JT Wald­man is the author ofNot the Israel My Par­ents Promised Me and Megillat Esther. Vis­it his offi­cial web­sitehere. He will be be blog­ging here all week for Jew­ish Book Coun­cil andMyJew­ish­Learn­ing.

I met Har­vey Pekar in 2005. On a whim, I gave him a copy of my book, and he real­ly liked it. A series of awk­ward inter­ac­tions at com­ic book sign­ings led to a small col­lab­o­ra­tion for the fore­word of a book aboutthe his­to­ry of Jews and comics. A few months lat­er he asked me to work on an entire book with him about the his­to­ry of Jews andIsrael.

In 2008, we began what is now known as Not The Israel My Par­ents Promised Me, a graph­ic nov­el pub­lished by Hill & Wang andavail­able here. The graph­ic mem­oir inter­weaves his grad­ual dis­af­fec­tion with the mod­ern state of Israel with a com­pre­hen­sive visu­al his­to­ry from Bib­li­cal times to the present. Told over the course of a sin­gle day in his home­town, the book fol­lows Pekar and myself as we wres­tle with the mytholo­gies and real­i­ties sur­round­ing the Jew­ish homeland.

Pro­duc­ing this book was a bit­ter­sweet project for me. When Har­vey passed away two years ago, I went from being ahevru­ta to chevra kadisha. For the bet­ter part of four years I was one of a hand­ful of artists work­ing with Har­vey on var­i­ous projects. How­ev­er, I sus­pect that the Juda­ic focus of our rela­tion­ship was quite unique. I like to think he didn’t call every­oneboy­chik.

Although Har­vey cul­ti­vat­ed a cur­mud­geon char­ac­ter on screen and in print, the man him­self was quite kind and sur­pris­ing­ly encour­ag­ing. Har­vey expressed com­plete faith in my cre­ative vision and was always telling me to do my thing.”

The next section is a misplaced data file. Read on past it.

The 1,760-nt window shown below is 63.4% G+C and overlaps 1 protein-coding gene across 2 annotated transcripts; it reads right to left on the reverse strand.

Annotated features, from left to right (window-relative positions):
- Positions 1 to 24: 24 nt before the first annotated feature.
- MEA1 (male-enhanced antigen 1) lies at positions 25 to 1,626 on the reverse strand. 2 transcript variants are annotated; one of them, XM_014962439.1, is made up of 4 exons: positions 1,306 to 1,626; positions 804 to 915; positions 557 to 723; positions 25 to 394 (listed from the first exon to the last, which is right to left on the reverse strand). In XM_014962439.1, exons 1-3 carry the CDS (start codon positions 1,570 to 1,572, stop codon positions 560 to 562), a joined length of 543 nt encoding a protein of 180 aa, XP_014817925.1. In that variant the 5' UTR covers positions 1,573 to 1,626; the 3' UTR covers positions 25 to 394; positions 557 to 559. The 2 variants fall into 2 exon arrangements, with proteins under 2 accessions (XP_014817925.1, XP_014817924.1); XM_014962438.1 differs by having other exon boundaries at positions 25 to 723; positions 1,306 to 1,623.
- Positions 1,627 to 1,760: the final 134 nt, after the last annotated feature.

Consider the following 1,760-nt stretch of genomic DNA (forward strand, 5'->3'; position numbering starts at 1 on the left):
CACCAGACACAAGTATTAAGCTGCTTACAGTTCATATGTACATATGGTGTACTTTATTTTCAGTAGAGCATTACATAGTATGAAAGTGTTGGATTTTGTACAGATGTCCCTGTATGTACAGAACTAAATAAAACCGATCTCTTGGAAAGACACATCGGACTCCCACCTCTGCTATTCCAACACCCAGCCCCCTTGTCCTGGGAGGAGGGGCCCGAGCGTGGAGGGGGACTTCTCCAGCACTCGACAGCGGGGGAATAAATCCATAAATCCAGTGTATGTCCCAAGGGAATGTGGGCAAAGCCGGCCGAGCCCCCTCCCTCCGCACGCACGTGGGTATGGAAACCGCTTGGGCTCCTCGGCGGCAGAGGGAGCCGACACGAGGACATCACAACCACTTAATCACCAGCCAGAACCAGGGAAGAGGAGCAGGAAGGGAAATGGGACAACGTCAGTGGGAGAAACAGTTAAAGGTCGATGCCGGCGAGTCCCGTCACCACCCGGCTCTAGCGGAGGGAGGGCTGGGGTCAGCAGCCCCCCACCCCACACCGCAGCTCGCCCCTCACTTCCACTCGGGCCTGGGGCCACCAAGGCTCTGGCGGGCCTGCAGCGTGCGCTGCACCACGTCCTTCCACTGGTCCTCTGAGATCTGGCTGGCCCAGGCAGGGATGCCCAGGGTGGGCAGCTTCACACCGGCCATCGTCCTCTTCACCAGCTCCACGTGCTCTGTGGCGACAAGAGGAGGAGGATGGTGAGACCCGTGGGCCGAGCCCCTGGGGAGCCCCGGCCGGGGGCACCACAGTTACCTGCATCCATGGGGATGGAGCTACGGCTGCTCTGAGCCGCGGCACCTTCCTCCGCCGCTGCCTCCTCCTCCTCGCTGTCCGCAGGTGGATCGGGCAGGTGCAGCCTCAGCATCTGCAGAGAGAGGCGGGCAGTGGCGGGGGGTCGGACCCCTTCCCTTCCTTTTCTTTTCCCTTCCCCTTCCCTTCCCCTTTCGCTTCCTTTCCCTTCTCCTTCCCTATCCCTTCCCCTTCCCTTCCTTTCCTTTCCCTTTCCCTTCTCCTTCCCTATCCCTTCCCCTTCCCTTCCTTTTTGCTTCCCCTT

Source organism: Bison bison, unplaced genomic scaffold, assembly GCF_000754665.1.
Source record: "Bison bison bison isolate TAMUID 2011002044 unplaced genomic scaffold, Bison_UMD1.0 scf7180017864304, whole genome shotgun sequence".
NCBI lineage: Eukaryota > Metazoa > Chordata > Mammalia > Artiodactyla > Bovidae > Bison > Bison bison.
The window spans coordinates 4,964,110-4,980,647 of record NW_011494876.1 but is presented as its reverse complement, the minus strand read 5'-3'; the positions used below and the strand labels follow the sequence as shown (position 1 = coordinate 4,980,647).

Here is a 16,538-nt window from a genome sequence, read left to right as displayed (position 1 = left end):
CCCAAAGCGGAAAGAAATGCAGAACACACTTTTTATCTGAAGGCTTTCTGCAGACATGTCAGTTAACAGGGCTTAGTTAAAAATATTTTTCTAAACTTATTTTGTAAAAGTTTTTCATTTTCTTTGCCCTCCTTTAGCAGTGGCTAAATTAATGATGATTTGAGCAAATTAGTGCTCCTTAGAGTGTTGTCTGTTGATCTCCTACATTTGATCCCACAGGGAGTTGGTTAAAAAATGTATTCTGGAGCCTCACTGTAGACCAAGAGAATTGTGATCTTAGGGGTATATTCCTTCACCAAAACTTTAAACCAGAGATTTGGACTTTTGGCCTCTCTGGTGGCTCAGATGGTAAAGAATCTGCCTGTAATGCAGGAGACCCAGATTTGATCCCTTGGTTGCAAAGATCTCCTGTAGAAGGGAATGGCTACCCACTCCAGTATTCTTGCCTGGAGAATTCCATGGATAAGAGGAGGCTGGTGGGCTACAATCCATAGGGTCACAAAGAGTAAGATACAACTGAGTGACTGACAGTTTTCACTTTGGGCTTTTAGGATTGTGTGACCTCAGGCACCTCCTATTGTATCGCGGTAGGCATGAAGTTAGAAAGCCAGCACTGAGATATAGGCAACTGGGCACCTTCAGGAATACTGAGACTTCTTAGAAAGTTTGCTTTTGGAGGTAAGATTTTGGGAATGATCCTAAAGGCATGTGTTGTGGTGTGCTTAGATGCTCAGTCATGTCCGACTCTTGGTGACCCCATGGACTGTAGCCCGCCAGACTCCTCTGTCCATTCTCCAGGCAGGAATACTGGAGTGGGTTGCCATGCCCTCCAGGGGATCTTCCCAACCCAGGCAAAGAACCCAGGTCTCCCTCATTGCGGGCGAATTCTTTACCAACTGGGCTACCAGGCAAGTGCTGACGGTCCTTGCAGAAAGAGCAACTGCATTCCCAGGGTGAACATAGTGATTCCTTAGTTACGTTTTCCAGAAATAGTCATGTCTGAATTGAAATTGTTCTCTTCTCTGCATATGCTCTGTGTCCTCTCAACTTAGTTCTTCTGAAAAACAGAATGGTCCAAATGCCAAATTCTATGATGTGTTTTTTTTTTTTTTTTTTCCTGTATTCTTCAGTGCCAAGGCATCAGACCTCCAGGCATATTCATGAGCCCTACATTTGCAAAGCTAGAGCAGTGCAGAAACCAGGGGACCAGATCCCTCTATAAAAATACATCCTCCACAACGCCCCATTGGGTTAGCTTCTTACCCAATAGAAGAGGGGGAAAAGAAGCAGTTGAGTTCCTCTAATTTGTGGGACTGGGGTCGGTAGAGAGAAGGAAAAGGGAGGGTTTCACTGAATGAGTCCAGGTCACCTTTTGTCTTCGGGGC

I got a kick out of Harvey’s sense of tim­ing. He would call me at the most inop­por­tune moments. First thing Mon­day morn­ing as I sat down to my desk job. Sat­ur­day night while I was at a pub with friends, or my favorite, 8:30 AM on Thanks­giv­ing morning.

Har­vey had his own way of doing things. He didn’t use the com­put­er. No email, just phone calls and pho­to­copies of his hand writ­ten scripts. Decod­ing his prose, divid­ing it into digestible chunks, and offer­ing my spin was part of the fun of work­ing with Har­vey. Even now, when I recall all those con­ver­sa­tions about Judaism and its peo­ple, and talk­ing about base­ball, Har­vey con­tin­ues to make me smile.

How­ev­er, fin­ish­ing the book with­out Har­vey over the last two years was heavy. I wish I could say it was fun. But I missed my col­lab­o­ra­tor and friend and I was draw­ing him every­day, so it was a par­tic­u­lar­ly bizarre process of mourn­ing and cre­ativ­i­ty. Which I guess is odd­ly appro­pri­ate for a graph­ic nov­el about Israel. 

My Pekar years were full of crazy amounts of joy and sad­ness and taught me a lot about the type of per­son and artist that I am. I was lucky to be in the graces of a comix leg­end and be giv­en the oppor­tu­ni­ty to be myselfand rep­re­sent anoth­er per­son through comix. I trust that Har­vey would be proud of the way the book turned out.

Read more about JT Wald­man here.